Kate and Wills university expels student over Israel flag attack
Palestine Solidarity fails in attempt to make case about political protest
A St Andrews University student was expelled this week after being convicted of a racially aggravated attack on a 21-year-old Jewish exchange student in the halls of residence in March this year.
His co-defendant, facing an identical charge, was acquitted after the case against him was found to be not proven, but he was nevertheless suspended from St Andrews for a year.
It was a landmark judgment in Scotland after Sheriff Charles Macnair, hearing the case, made clear that he was satisfied it had been a racially motivated, rather than a political, attack.
Paul Donnachie, 19, and Samuel Colchester, 20, were on trial at Cupar Sheriff Court in Fife, Scotland, after an evening of drinking degenerated into a lewd attack on 21-year-old Chanan Reitblat, a Lithuanian-born American chemistry student who was in Scotland for a year as part of his degree at New York's Yeshiva University.
During the attack, Donnachie rubbed his genitals before wiping his hands on an Israeli flag in the room. Mr Reitblat, whose family had left Lithuania when he was a child to escape "severe Jewish oppression," had pinned the flag, given to him by his brother who had served in the Israeli army, above his bed.
Donnachie and Colchester had entered Mr Reitblat's room at 1.30 am on March 12. After the attack, when they jumped on the Jewish student and urinated into his sink, the pair were pushed out of the room, but shouted in the corridor that Israel was "a nation built on terrorism," and "they are all suicide bombers." Mr Reitblat, they shouted, was "a Nazi, fascist and terrorist."
In court, Donnachie, a member of the university's Palestine group, insisted: "Disrespecting the flag is a time-honoured method of expressing one's disapproval with the actions of a state.
"This was a political statement and not about one individual. By displaying a flag of Israel you are making a controversial statement which invites criticism."
Donnachie later acknowledged that he had posted Facebook comments, including one saying: "There is a Zionist in my hall." In another Facebook message he wrote: "I got into sh-t for disrespecting [an Israeli flag]. F--k them. Standing my ground to the end on this one."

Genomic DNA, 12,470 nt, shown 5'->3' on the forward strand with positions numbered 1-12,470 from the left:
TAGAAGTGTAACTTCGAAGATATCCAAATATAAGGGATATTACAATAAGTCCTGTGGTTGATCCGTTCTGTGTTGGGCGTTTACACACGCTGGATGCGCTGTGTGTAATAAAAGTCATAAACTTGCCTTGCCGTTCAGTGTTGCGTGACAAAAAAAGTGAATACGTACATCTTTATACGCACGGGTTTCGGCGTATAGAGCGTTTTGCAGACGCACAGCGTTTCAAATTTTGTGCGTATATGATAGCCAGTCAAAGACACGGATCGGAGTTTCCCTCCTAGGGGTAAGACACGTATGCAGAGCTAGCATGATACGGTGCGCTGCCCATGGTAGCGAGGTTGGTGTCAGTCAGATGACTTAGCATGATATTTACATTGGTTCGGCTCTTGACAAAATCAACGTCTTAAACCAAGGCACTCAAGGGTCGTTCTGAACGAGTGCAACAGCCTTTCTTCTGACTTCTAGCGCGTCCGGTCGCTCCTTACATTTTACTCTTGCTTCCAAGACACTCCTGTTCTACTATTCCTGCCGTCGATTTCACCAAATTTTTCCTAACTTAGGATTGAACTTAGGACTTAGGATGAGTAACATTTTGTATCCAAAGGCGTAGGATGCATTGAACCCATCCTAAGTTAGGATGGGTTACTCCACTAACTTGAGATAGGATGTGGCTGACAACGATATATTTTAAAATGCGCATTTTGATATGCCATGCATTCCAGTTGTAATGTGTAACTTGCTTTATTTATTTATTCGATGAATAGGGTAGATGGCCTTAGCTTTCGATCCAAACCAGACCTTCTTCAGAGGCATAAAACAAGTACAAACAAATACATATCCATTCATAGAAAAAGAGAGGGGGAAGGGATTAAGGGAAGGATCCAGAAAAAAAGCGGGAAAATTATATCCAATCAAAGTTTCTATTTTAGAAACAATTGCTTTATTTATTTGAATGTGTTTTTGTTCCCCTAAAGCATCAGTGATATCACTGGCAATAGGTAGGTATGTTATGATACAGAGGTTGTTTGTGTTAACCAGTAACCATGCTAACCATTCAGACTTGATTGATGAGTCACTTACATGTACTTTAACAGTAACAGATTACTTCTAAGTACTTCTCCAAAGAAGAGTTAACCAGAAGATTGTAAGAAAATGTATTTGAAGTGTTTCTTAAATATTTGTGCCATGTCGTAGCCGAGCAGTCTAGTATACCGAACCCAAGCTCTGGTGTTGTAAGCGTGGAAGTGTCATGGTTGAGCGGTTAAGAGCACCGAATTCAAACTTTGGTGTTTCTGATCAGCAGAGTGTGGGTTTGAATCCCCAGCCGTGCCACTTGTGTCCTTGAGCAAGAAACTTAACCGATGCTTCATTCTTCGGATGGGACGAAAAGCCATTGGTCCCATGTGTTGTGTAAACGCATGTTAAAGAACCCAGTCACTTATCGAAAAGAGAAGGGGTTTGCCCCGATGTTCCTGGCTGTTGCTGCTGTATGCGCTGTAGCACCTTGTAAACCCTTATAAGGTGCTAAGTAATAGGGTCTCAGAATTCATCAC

Mr Reitblat, who came back from New York to give evidence, told the court that he had felt "utterly violated," and that the offence had left him terrified. He had been so scared by the March events that he had "almost failed" a crucial exam. "I have never been to Israel but am Jewish by descent and firmly believe the Jews have a right to self-determination... and a homeland," he said during questioning. "I displayed the flag of Israel in my room because it is part of my identity."
Mr Reitblat left St Andrews for Glasgow immediately after the attack, taking refuge in the home of the Jewish chaplain, Rabbi Garry Wayland.
Finding Donnachie guilty, Sheriff Macnair said he was not interested in any wider debate about "the Palestinian population in the West Bank and the Gaza Strip. This case is not about the right and wrongs of any actions by the government of Israel," he said.
Sheriff Macnair said he was satisfied that Donnachie's actions were racially motivated, and that he had called Israel a terrorist state and called Mr Reitblat himself a terrorist.
"I consider that you displayed malice toward Mr Reitblat because of his presumed membership [sic] of Israel," he added. During the case the sheriff had refused to allow "expert witnesses," including Mick Napier of the Scottish Palestine Solidarity Campaign (SPSC), to give evidence relating to the political situation in Israel.
Sentencing was deferred until September 13 for reports.
Scottish University Jewish Chaplaincy condemned the role of the SPSC, which demonstrated outside court throughout the case, following the attack. A spokesman said: "Their website campaign, presenting and purporting to justify the attack on Chanan Reitblat on the grounds of legitimate free speech and political expression, is a gross error of judgment which does not help the Palestinian cause. What freedom of speech and political expression?
"By putting the Jewish student in such a state of fear and alarm that he felt the need to leave St Andrews, stay in Glasgow with the Jewish chaplain and return to New York early?"
After the case, Donnachie said he would appeal against his conviction, branding it "ridiculous. The right to criticise Israel, or any state, is very important. It is depressing that somebody who has fought against racism is tarnished in this way."
He complained that his expulsion was "completely disproportionate. Within an hour of the conviction I was told my university career is over."
A St Andrews spokesman said: "The student community at St Andrews has a long tradition of tolerance, respect and the right to freedom of expression.
"However, it is also a community which abhors racial intolerance. While such behaviour is exceptionally rare, the university will always take the strongest possible sanction against it."